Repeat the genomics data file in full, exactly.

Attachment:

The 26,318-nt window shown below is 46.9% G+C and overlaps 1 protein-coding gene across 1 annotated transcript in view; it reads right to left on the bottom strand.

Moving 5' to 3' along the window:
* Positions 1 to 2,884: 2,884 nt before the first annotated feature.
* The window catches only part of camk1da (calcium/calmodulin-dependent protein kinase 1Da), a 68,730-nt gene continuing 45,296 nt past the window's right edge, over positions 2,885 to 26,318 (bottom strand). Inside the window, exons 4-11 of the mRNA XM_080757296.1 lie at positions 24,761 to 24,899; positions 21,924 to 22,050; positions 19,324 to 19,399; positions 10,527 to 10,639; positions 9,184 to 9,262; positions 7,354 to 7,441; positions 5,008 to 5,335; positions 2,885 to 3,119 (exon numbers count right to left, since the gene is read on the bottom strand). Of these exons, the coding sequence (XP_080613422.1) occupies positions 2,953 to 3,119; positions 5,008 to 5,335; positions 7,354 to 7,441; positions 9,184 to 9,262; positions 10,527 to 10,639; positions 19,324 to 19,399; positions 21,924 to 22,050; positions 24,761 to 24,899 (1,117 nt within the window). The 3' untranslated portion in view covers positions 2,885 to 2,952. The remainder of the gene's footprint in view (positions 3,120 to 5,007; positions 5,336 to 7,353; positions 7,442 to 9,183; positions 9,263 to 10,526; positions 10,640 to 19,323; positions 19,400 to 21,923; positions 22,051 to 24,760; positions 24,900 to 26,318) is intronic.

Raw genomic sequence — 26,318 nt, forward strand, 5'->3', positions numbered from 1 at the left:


The 26,318-nt window shown below is 46.9% G+C and overlaps 1 protein-coding gene across 1 annotated transcript in view; it reads right to left on the bottom strand.

Moving 5' to 3' along the window:
* Positions 1 to 2,884: 2,884 nt before the first annotated feature.
* The window catches only part of camk1da (calcium/calmodulin-dependent protein kinase 1Da), a 68,730-nt gene continuing 45,296 nt past the window's right edge, over positions 2,885 to 26,318 (bottom strand). Inside the window, exons 4-11 of the mRNA XM_080757296.1 lie at positions 24,761 to 24,899; positions 21,924 to 22,050; positions 19,324 to 19,399; positions 10,527 to 10,639; positions 9,184 to 9,262; positions 7,354 to 7,441; positions 5,008 to 5,335; positions 2,885 to 3,119 (exon numbers count right to left, since the gene is read on the bottom strand). Of these exons, the coding sequence (XP_080613422.1) occupies positions 2,953 to 3,119; positions 5,008 to 5,335; positions 7,354 to 7,441; positions 9,184 to 9,262; positions 10,527 to 10,639; positions 19,324 to 19,399; positions 21,924 to 22,050; positions 24,761 to 24,899 (1,117 nt within the window). The 3' untranslated portion in view covers positions 2,885 to 2,952. The remainder of the gene's footprint in view (positions 3,120 to 5,007; positions 5,336 to 7,353; positions 7,442 to 9,183; positions 9,263 to 10,526; positions 10,640 to 19,323; positions 19,400 to 21,923; positions 22,051 to 24,760; positions 24,900 to 26,318) is intronic.

Raw genomic sequence — 26,318 nt, forward strand, 5'->3', positions numbered from 1 at the left: